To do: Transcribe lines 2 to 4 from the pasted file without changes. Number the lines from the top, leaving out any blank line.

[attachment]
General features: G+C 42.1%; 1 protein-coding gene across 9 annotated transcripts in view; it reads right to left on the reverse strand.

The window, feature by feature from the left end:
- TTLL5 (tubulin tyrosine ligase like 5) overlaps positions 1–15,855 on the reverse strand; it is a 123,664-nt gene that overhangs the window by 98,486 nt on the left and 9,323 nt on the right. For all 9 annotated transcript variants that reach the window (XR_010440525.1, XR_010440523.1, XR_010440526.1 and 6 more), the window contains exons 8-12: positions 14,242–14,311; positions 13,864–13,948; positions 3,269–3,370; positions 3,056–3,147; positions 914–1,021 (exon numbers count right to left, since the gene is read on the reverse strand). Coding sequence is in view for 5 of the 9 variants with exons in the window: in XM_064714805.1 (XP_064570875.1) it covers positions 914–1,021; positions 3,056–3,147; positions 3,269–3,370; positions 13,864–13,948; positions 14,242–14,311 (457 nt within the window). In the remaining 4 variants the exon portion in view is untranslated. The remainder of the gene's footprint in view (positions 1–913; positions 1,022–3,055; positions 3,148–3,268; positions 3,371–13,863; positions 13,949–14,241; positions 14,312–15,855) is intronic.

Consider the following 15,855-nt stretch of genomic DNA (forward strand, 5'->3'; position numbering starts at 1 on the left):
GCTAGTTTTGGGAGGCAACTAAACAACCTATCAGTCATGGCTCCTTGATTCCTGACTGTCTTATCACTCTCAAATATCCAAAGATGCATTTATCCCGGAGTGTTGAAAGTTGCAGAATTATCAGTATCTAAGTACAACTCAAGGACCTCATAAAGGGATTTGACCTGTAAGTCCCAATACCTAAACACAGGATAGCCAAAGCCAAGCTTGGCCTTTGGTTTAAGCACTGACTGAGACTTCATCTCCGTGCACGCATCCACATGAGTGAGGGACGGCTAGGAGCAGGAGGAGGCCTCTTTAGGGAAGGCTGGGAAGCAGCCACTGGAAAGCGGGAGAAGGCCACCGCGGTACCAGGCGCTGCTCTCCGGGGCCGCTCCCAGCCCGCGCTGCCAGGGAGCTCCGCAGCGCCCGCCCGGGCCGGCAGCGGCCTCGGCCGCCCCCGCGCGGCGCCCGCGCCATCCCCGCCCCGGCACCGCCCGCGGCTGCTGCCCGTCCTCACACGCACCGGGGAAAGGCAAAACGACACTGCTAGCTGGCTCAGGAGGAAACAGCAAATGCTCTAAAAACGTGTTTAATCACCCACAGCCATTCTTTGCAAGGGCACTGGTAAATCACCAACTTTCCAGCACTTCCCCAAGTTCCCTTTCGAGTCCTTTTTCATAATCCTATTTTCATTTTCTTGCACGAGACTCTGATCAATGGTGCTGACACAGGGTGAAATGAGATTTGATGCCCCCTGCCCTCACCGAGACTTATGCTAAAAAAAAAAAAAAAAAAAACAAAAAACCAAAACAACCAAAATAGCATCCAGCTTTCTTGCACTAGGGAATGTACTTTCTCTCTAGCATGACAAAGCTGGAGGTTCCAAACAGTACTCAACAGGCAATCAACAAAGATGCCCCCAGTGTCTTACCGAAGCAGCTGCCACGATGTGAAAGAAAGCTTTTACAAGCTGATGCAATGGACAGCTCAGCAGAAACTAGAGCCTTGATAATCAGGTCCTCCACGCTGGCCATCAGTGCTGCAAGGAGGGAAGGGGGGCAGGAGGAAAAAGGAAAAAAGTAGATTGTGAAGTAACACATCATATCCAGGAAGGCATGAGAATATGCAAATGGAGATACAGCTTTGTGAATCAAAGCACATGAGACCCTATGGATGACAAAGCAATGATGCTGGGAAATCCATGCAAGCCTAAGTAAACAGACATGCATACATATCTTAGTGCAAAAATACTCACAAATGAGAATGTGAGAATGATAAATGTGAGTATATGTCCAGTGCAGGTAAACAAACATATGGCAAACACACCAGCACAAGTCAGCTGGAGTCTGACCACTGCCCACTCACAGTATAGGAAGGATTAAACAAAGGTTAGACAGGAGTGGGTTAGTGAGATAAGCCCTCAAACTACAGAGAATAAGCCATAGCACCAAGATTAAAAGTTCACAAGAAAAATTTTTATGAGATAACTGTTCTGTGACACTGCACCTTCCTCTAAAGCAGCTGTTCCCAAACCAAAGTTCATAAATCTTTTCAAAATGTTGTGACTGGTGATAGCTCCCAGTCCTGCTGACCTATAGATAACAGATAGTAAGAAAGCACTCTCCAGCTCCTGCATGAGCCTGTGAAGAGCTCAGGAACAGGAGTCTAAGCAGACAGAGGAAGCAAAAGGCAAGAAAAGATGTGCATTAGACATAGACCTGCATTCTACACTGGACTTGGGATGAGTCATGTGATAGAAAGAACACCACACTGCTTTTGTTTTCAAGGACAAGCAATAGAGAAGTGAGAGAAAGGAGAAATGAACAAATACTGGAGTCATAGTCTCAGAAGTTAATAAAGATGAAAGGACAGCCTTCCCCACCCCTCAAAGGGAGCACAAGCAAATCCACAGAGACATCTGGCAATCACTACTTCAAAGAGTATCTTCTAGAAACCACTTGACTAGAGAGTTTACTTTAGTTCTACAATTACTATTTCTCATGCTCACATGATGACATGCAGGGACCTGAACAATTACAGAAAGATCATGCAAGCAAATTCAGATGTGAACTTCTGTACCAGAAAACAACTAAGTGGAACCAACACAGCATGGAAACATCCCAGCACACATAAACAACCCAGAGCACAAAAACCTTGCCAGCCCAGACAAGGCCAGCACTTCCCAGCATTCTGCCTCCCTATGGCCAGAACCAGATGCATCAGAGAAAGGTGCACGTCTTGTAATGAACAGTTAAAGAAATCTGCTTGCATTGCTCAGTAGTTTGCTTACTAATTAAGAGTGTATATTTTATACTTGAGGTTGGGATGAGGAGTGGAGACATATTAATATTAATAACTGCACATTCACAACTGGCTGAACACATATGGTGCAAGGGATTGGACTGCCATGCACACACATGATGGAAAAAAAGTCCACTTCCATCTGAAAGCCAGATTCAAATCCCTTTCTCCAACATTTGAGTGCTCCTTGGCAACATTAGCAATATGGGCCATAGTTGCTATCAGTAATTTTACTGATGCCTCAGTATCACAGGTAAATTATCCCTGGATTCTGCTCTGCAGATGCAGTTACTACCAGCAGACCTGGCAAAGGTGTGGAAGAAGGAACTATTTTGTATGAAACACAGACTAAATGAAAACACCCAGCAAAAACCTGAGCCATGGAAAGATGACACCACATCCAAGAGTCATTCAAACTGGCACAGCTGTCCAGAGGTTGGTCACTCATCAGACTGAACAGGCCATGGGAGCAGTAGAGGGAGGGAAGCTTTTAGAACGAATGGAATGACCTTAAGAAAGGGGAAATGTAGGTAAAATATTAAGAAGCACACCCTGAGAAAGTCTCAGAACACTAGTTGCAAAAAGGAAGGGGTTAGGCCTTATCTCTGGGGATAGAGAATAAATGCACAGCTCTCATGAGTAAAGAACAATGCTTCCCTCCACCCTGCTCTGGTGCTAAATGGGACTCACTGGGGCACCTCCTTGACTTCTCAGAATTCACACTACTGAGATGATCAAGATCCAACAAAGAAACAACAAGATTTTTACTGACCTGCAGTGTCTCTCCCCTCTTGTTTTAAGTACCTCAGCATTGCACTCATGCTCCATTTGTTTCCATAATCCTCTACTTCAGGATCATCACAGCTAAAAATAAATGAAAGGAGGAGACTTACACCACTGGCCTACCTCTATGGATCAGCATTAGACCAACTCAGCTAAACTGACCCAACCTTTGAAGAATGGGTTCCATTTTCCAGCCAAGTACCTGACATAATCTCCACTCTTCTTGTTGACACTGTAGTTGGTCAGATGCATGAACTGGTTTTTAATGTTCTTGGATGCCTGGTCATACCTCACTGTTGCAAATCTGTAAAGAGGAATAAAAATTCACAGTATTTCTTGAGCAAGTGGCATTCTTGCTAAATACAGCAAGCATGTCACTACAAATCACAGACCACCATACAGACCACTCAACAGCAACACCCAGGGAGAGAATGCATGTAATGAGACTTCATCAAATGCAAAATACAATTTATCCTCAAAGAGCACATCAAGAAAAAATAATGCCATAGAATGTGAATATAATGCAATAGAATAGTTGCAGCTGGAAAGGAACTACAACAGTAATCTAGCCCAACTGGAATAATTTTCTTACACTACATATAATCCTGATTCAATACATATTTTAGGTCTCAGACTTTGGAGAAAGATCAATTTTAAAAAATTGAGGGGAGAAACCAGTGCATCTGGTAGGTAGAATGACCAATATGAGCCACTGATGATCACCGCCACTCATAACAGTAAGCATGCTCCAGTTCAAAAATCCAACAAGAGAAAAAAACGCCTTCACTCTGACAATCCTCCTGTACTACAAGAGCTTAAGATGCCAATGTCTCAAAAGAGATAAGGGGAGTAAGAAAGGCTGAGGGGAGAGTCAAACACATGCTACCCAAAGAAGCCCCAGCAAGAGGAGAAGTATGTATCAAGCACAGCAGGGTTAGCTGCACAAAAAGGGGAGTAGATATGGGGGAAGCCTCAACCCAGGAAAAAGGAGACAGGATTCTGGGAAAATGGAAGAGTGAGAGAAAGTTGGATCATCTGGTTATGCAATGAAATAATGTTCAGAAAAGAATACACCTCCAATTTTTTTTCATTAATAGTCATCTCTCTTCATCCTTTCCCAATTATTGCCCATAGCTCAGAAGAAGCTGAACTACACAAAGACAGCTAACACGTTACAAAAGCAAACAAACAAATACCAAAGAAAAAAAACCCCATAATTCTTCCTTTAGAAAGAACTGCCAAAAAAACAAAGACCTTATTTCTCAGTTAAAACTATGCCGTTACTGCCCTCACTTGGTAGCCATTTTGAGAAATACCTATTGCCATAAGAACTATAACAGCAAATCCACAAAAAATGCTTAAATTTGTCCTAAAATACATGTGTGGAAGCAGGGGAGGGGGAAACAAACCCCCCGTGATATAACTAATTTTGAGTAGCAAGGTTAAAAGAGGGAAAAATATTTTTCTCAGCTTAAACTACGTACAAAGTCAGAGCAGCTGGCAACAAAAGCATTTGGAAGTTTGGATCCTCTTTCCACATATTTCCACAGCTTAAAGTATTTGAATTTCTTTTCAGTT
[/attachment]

The window, feature by feature from the left end:
- TTLL5 (tubulin tyrosine ligase like 5) overlaps positions 1–15,855 on the reverse strand; it is a 123,664-nt gene that overhangs the window by 98,486 nt on the left and 9,323 nt on the right. For all 9 annotated transcript variants that reach the window (XR_010440525.1, XR_010440523.1, XR_010440526.1 and 6 more), the window contains exons 8-12: positions 14,242–14,311; positions 13,864–13,948; positions 3,269–3,370; positions 3,056–3,147; positions 914–1,021 (exon numbers count right to left, since the gene is read on the reverse strand). Coding sequence is in view for 5 of the 9 variants with exons in the window: in XM_064714805.1 (XP_064570875.1) it covers positions 914–1,021; positions 3,056–3,147; positions 3,269–3,370; positions 13,864–13,948; positions 14,242–14,311 (457 nt within the window). In the remaining 4 variants the exon portion in view is untranslated. The remainder of the gene's footprint in view (positions 1–913; positions 1,022–3,055; positions 3,148–3,268; positions 3,371–13,863; positions 13,949–14,241; positions 14,312–15,855) is intronic.

Consider the following 15,855-nt stretch of genomic DNA (forward strand, 5'->3'; position numbering starts at 1 on the left):